Employers seem to be introducing transparency and wellness programs because the savings from HDHPs appear to have plateaued, says Buckey. She also noted recent research that HSAs only deliver initial savings at the expense of the employee’s health.

“With high deductible plans and HSAs, there has been a lot of noise how they aren’t the silver bullet in controlling costs. Some researchers find that it has a three-year effect on costs because employees delay getting care and by the time they get it, it’s now an acute or chronic condition instead of something that could have been headed off early,” she says.

“And there is a tremendous lack of understanding on how these plans work for lower income employees, [it’s] hard to set aside money for those plans,” she says.

Educating employees to be smarter healthcare consumers is key. “What is becoming really obvious is that there is room to play in all these areas of cost shifting and high deductible plans and wellness but we can no longer put them in place and hope for the best,” she says. We have to focus on educating employees and their families,” she says. “If we are expecting them to act like consumers, we have to arm them with the tools. Most people don’t know where to start.”

She adds, “we know how to shop for a TV or car insurance but 99% of people don’t know where to start to figure out where to shop for prescription drugs or for the hospital where to have your knee surgery. Or if you get different prices from different hospitals, how do you even make the choice?”

When asked if the results of this year’s report surprised her – Buckey has worked on the past five – she said yes and no.

Given that the data is based on information from last summer for plans that would be in effect by 2017, she concedes that given the current political climate “a lot is up in the air.” Most employers were hesitant to make substantive changes to their plans due to the election, she says. We may see the same thing this year as changes are made to the ACA and the Cadillac Tax, she adds.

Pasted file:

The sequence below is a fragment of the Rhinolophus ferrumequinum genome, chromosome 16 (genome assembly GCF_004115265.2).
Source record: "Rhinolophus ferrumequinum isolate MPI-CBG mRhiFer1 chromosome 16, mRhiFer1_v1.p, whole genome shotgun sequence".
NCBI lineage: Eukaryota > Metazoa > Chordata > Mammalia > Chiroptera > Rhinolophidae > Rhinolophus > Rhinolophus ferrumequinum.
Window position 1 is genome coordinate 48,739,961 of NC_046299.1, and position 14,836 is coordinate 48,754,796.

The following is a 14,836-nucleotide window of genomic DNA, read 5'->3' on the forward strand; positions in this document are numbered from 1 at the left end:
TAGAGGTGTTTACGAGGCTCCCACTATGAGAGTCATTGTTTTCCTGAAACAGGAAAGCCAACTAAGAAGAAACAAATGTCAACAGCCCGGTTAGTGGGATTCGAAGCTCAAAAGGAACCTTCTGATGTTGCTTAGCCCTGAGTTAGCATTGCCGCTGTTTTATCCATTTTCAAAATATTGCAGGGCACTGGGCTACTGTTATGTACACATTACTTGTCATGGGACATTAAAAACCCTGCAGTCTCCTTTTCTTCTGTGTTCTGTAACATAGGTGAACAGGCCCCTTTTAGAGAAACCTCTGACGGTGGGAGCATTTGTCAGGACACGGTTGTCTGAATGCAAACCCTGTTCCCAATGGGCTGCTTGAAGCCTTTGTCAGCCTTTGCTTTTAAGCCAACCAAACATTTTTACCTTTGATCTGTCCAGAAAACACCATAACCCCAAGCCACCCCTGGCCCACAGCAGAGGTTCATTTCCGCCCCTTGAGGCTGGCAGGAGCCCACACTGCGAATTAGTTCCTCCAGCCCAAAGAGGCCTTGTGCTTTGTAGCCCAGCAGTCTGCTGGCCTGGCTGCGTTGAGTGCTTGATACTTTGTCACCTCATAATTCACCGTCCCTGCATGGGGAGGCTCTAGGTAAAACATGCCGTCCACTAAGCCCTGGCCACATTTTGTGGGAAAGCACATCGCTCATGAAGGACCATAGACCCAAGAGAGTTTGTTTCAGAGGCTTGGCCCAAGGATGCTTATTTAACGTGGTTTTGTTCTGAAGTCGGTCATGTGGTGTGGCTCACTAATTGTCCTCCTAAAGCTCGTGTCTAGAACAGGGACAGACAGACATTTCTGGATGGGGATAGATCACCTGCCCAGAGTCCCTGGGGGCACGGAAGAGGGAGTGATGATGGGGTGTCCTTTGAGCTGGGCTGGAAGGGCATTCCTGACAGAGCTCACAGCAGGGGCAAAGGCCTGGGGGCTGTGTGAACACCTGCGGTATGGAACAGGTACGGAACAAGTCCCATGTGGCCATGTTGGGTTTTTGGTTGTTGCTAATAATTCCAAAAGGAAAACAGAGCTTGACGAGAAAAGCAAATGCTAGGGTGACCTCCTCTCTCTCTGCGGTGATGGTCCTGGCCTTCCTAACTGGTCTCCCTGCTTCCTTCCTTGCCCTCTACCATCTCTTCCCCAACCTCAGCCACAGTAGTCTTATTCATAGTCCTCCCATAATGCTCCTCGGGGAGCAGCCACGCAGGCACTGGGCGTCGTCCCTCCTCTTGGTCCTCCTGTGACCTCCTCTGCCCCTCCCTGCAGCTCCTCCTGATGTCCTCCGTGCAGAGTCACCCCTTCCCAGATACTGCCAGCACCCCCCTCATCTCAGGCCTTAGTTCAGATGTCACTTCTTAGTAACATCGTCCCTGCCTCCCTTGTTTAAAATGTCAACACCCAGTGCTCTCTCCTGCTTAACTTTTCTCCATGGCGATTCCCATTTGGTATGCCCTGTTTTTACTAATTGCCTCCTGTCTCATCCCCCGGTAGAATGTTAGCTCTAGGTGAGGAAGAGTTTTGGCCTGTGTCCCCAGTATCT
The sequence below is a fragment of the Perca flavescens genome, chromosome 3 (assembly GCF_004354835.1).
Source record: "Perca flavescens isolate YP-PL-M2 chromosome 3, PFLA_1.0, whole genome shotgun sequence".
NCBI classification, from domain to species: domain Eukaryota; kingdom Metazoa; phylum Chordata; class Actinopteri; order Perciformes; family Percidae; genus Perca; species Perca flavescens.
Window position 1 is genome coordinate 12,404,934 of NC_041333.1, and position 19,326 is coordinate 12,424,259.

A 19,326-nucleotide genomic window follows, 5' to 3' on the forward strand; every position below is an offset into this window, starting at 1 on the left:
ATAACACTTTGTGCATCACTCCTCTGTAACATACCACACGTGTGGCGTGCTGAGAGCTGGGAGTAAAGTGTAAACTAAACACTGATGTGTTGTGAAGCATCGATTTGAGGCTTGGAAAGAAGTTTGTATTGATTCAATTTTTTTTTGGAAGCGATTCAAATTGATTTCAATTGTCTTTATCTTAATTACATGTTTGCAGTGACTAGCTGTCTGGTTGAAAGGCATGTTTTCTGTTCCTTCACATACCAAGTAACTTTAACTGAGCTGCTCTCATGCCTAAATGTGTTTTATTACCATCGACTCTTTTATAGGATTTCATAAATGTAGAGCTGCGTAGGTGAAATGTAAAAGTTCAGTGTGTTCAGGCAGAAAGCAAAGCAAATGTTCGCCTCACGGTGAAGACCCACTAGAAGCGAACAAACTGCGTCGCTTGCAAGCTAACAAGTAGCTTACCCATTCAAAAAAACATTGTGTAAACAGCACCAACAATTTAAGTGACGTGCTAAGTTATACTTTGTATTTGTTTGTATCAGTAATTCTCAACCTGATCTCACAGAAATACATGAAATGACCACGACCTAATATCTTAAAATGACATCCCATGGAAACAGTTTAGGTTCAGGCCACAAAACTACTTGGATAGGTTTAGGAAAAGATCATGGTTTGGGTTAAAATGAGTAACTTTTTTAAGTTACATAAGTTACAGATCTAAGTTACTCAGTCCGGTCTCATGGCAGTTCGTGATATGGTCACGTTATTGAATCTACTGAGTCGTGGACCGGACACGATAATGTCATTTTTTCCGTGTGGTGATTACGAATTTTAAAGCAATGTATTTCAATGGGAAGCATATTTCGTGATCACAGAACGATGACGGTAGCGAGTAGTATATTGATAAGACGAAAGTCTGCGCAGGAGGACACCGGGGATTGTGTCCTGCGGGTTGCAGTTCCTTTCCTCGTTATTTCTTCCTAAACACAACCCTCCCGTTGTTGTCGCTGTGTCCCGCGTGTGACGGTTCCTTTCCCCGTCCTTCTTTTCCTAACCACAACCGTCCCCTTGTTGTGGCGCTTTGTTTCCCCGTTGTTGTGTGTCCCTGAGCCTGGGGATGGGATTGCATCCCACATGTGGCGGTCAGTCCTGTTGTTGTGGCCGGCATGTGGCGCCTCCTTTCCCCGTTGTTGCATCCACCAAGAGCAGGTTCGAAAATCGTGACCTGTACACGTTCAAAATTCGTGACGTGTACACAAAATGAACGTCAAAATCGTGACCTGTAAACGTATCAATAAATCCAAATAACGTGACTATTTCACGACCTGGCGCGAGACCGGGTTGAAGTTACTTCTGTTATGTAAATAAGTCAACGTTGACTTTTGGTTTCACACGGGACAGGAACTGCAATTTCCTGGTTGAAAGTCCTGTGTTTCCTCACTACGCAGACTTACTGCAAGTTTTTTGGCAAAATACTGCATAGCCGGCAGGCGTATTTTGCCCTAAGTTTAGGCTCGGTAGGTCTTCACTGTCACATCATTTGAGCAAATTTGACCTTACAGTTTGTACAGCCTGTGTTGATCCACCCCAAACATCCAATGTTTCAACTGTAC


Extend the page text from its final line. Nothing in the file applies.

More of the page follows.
“What I was interested in were the incremental changes and some of the creativity being applied to longstanding issues of getting costs under control,” she says.

See the original article Here.

Source:

Albinus P. (2017 March 05). Employers embrace new strategies to cut healthcare costs [Web blog post]. Retrieved from address http://www.employeebenefitadviser.com/news/employers-embrace-new-strategies-to-cut-healthcare-costs?brief=00000152-1443-d1cc-a5fa-7cfba3c60000


SBC Template, and Required Addendums for Covered Entities under ACA Section 1557

Make sure to stay updated with all the recent rules and regulation regarding the ACA, thanks to our partners at United Benefits Advisor (UBA).

A Summary of Benefits and Coverage (SBC) is four page (double-sided) communication required by the federal government. It must contain specific information, in a specific order, and with a minimum size type, about a group health benefit’s coverage and limitations. If an employer providing an SBC is a covered entity under the ACA’s Section 1557, additional requirements apply.

On April 6, 2016, the Centers for Medicare and Medicaid Services (CMS), the Department of Labor (DOL), and the Department of the Treasury issued the final 2017 summary of benefits and coverage (SBC) template, group and individual market SBC instructions, uniform glossary of coverage and medical terms, a coverage example calculator, and calculator instructions.